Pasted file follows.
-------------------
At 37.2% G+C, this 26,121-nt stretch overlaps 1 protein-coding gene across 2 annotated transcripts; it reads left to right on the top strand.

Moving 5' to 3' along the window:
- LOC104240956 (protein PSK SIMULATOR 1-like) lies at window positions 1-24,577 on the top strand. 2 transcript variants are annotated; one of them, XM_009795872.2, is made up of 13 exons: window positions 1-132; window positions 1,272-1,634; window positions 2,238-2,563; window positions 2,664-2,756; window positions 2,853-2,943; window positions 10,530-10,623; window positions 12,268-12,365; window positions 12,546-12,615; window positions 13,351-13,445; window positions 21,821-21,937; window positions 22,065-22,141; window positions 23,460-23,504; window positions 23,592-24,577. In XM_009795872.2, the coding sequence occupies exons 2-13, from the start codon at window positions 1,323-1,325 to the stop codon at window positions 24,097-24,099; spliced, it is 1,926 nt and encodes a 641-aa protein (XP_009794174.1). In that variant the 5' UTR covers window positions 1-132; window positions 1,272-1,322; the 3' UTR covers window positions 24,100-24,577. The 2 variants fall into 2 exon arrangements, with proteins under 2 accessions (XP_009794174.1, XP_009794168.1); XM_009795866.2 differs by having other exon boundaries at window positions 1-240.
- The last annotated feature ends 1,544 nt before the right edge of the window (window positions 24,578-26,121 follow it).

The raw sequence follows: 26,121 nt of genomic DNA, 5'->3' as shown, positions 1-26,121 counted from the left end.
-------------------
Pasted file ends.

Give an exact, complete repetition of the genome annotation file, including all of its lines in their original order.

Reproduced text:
At 37.2% G+C, this 26,121-nt stretch overlaps 1 protein-coding gene across 2 annotated transcripts; it reads left to right on the top strand.

Moving 5' to 3' along the window:
- LOC104240956 (protein PSK SIMULATOR 1-like) lies at window positions 1-24,577 on the top strand. 2 transcript variants are annotated; one of them, XM_009795872.2, is made up of 13 exons: window positions 1-132; window positions 1,272-1,634; window positions 2,238-2,563; window positions 2,664-2,756; window positions 2,853-2,943; window positions 10,530-10,623; window positions 12,268-12,365; window positions 12,546-12,615; window positions 13,351-13,445; window positions 21,821-21,937; window positions 22,065-22,141; window positions 23,460-23,504; window positions 23,592-24,577. In XM_009795872.2, the coding sequence occupies exons 2-13, from the start codon at window positions 1,323-1,325 to the stop codon at window positions 24,097-24,099; spliced, it is 1,926 nt and encodes a 641-aa protein (XP_009794174.1). In that variant the 5' UTR covers window positions 1-132; window positions 1,272-1,322; the 3' UTR covers window positions 24,100-24,577. The 2 variants fall into 2 exon arrangements, with proteins under 2 accessions (XP_009794174.1, XP_009794168.1); XM_009795866.2 differs by having other exon boundaries at window positions 1-240.
- The last annotated feature ends 1,544 nt before the right edge of the window (window positions 24,578-26,121 follow it).

The raw sequence follows: 26,121 nt of genomic DNA, 5'->3' as shown, positions 1-26,121 counted from the left end.